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Using a Hierarchical Approach to Tame SoC Debug Anarchy

Imagine you’re a private detective and someone hands you a picture. In that picture you see a slim young man in a bathing suit holding a surfboard. The board is plain, marked only with some sort of symbol like a sloppy A within a circle feature. He has dark hair cut into a mohawk, peaked with gel, tinted red at the ends. He’s got a reasonable tan working. Your job is to find this guy. Somewhere in the US. (Let’s assume for the sake of keeping it simple that the guy will be staying put – you won’t be chasing a moving target.)

Oh, did we mention that you are completely unfamiliar with the US? In other words, you have no cultural pre-conceptions about where to find anyone. So, using only a brute-force approach, you would have you start, say, in Maine, and perhaps plot a boustrophedon path to San Diego. Which would take a very long time.

You could simplify your task dramatically if you took a couple of steps to narrow down your search. You could get yourself a guide to regional climates as well as a guide to local culture. So, for example, the tan indicates ample sunshine: the climate guide would help narrow the region to more southerly areas. The cultural guide could then add a couple more refinements: the surfboard would indicate coastal, eliminating the desert southwest. And the tinted mohawk (and the surfboard symbol) would suggest West Coast, deprioritizing the East and Gulf Coasts.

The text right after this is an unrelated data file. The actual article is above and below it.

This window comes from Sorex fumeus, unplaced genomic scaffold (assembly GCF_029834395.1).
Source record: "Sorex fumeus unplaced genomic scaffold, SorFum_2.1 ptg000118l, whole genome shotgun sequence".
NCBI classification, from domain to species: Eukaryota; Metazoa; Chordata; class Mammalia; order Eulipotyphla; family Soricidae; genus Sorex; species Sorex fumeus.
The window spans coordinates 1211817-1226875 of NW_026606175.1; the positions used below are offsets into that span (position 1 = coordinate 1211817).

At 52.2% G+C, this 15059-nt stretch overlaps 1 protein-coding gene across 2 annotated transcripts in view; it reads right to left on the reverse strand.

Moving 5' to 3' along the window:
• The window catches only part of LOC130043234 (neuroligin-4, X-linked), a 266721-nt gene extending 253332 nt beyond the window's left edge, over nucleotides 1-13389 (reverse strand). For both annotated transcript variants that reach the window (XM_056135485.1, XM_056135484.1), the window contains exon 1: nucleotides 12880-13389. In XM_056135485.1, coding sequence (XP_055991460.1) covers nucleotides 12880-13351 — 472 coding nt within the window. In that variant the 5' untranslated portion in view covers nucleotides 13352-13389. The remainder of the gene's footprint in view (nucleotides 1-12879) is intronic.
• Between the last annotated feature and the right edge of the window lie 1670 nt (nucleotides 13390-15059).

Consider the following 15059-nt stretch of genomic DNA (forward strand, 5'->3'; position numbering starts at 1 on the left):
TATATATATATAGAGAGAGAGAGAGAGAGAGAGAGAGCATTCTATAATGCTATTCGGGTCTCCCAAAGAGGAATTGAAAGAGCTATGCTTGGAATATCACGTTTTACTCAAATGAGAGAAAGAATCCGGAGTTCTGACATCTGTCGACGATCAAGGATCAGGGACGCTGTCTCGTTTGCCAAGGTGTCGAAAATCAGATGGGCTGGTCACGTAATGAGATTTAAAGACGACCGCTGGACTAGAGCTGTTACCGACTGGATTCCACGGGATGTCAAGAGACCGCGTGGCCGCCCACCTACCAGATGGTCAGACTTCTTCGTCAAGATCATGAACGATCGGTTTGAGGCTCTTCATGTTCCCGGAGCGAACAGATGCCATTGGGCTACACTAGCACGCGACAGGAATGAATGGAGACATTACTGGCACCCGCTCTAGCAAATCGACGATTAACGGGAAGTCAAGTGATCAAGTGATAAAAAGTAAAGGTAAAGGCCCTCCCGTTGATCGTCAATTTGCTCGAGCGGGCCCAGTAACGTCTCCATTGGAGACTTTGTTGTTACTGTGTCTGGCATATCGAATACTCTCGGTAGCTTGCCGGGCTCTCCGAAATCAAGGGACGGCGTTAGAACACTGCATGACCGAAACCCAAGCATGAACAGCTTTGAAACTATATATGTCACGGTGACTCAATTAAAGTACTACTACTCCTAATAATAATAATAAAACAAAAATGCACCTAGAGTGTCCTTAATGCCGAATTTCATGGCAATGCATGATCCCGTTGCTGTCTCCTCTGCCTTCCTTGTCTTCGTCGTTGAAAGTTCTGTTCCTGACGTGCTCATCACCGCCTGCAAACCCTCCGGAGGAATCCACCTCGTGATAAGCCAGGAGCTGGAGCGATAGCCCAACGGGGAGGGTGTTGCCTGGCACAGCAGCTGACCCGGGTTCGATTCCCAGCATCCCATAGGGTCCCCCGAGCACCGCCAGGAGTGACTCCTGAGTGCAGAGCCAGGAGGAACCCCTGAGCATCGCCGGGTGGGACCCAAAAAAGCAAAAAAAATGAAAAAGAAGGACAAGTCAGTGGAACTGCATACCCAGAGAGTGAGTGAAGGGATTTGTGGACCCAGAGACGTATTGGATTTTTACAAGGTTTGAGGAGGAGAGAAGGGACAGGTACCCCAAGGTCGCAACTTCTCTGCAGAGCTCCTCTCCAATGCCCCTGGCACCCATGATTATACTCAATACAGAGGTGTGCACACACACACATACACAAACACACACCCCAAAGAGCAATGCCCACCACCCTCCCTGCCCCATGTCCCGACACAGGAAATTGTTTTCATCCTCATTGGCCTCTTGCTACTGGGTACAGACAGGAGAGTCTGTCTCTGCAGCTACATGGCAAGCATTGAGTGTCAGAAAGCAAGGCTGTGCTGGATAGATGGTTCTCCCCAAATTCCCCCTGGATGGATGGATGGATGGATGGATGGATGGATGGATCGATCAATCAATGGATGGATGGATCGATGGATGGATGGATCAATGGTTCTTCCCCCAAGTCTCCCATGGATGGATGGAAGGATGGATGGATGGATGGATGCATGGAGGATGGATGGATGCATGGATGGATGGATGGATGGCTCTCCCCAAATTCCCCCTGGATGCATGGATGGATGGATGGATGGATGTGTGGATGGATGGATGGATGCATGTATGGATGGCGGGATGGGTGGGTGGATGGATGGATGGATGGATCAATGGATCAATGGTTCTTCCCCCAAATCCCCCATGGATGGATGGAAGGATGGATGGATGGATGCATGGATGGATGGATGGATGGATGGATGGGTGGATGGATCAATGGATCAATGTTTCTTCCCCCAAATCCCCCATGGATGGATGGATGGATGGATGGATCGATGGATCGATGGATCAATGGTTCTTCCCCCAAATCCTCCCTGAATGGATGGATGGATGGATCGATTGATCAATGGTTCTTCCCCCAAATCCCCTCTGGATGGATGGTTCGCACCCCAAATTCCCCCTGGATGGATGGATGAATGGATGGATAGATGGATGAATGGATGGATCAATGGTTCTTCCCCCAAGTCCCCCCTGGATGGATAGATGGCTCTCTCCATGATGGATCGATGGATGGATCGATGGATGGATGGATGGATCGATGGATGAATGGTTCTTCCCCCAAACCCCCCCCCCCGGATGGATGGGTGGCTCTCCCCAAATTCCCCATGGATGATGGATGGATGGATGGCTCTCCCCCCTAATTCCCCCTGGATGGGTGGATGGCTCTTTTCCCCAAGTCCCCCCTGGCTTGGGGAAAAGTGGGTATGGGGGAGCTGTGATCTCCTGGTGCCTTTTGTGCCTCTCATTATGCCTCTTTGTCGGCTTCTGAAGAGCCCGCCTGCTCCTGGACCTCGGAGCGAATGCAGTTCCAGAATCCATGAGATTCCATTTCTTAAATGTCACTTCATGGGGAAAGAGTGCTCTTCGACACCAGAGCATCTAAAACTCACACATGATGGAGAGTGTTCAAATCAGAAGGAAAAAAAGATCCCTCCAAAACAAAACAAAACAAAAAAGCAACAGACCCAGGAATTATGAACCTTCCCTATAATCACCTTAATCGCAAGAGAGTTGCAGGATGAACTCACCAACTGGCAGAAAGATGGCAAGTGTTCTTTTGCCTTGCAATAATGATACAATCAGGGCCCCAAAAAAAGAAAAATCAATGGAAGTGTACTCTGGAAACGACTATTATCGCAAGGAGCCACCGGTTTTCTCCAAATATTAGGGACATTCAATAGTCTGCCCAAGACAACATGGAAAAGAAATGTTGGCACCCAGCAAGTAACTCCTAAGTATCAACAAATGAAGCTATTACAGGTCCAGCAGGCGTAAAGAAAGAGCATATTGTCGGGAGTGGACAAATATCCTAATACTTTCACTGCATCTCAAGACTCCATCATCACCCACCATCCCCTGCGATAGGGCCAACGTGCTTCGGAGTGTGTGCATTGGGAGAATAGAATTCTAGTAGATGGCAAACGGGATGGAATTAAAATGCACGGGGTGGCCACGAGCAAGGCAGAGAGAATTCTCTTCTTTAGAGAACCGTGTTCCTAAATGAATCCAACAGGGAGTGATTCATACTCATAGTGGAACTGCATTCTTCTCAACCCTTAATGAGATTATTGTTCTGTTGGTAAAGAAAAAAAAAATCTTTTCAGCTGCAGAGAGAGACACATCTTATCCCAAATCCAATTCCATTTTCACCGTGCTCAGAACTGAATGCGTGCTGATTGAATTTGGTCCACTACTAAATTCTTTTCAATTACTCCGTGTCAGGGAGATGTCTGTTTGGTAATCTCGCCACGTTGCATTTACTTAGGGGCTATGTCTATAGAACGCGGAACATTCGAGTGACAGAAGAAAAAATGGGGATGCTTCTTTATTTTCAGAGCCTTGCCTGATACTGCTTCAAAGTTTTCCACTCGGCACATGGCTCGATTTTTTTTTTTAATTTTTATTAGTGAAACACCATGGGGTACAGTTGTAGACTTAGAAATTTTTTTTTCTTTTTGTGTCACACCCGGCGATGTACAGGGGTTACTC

From this information, you could focus your search on Southern California (moving as high as Seattle just in case the picture was taken in the summer after a rare sunny streak).

You have just applied a hierarchical search to narrow down the region of concern, vastly increasing your chances of finding this guy before his time in this mortal realm expires. The climate guide took you part of the way, and then the cultural guide zoomed you in two steps further. At that point, you were back to the basic footwork required to find him.

Now imagine that you’re debugging an SoC design. You’ve spent months validating your RTL, and now you’re testing the entire system by running software on the hardware. The very fact that you’re debugging means that something’s not working right.

And the problem you have is much harder than finding one in 300 million people. Somewhere within a billion clock cycles, something went awry. You have to find that clock cycle so that you can figure out whether it’s a hardware problem or a software problem. If you don’t find the problem now, you may find it after you have silicon – which may mean a product launch delay to fix software. Or new masks and more delay if it’s a hardware problem. Or, worse yet, your customer may find the problem in the system you ship them.

So you’ve got to resolve any issues now, before silicon. Which is why you use an emulator to run actual application software against the design to figure out where things go wrong before they end up in silicon.